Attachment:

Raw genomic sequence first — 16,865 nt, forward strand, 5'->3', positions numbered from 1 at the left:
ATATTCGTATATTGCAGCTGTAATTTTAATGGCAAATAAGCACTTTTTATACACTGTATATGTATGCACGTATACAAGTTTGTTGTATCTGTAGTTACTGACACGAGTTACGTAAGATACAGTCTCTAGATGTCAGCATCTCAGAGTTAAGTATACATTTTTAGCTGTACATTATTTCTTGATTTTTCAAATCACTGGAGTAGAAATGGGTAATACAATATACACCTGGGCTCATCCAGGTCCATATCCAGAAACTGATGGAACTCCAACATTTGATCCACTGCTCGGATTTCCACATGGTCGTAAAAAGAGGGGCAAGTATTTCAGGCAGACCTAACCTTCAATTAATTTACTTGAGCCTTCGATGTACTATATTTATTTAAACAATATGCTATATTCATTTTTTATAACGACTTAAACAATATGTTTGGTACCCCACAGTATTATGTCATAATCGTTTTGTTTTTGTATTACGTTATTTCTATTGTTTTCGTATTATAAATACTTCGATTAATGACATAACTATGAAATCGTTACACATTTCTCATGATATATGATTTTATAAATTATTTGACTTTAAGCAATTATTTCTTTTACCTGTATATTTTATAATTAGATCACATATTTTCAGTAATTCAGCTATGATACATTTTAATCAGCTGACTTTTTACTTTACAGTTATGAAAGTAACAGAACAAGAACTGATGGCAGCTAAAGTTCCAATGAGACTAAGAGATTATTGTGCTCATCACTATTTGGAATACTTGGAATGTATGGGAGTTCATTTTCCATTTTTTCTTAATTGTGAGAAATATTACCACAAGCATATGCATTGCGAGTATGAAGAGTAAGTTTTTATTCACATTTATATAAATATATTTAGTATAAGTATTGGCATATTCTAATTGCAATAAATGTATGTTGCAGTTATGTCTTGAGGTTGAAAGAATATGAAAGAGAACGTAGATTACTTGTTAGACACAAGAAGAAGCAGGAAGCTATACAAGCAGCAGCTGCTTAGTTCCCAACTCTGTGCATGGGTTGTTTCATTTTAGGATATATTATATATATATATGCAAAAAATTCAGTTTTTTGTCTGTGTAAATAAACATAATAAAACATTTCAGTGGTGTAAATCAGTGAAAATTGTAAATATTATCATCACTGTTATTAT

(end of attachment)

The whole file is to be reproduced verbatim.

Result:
Raw genomic sequence first — 16,865 nt, forward strand, 5'->3', positions numbered from 1 at the left:
ATATTCGTATATTGCAGCTGTAATTTTAATGGCAAATAAGCACTTTTTATACACTGTATATGTATGCACGTATACAAGTTTGTTGTATCTGTAGTTACTGACACGAGTTACGTAAGATACAGTCTCTAGATGTCAGCATCTCAGAGTTAAGTATACATTTTTAGCTGTACATTATTTCTTGATTTTTCAAATCACTGGAGTAGAAATGGGTAATACAATATACACCTGGGCTCATCCAGGTCCATATCCAGAAACTGATGGAACTCCAACATTTGATCCACTGCTCGGATTTCCACATGGTCGTAAAAAGAGGGGCAAGTATTTCAGGCAGACCTAACCTTCAATTAATTTACTTGAGCCTTCGATGTACTATATTTATTTAAACAATATGCTATATTCATTTTTTATAACGACTTAAACAATATGTTTGGTACCCCACAGTATTATGTCATAATCGTTTTGTTTTTGTATTACGTTATTTCTATTGTTTTCGTATTATAAATACTTCGATTAATGACATAACTATGAAATCGTTACACATTTCTCATGATATATGATTTTATAAATTATTTGACTTTAAGCAATTATTTCTTTTACCTGTATATTTTATAATTAGATCACATATTTTCAGTAATTCAGCTATGATACATTTTAATCAGCTGACTTTTTACTTTACAGTTATGAAAGTAACAGAACAAGAACTGATGGCAGCTAAAGTTCCAATGAGACTAAGAGATTATTGTGCTCATCACTATTTGGAATACTTGGAATGTATGGGAGTTCATTTTCCATTTTTTCTTAATTGTGAGAAATATTACCACAAGCATATGCATTGCGAGTATGAAGAGTAAGTTTTTATTCACATTTATATAAATATATTTAGTATAAGTATTGGCATATTCTAATTGCAATAAATGTATGTTGCAGTTATGTCTTGAGGTTGAAAGAATATGAAAGAGAACGTAGATTACTTGTTAGACACAAGAAGAAGCAGGAAGCTATACAAGCAGCAGCTGCTTAGTTCCCAACTCTGTGCATGGGTTGTTTCATTTTAGGATATATTATATATATATATGCAAAAAATTCAGTTTTTTGTCTGTGTAAATAAACATAATAAAACATTTCAGTGGTGTAAATCAGTGAAAATTGTAAATATTATCATCACTGTTATTAT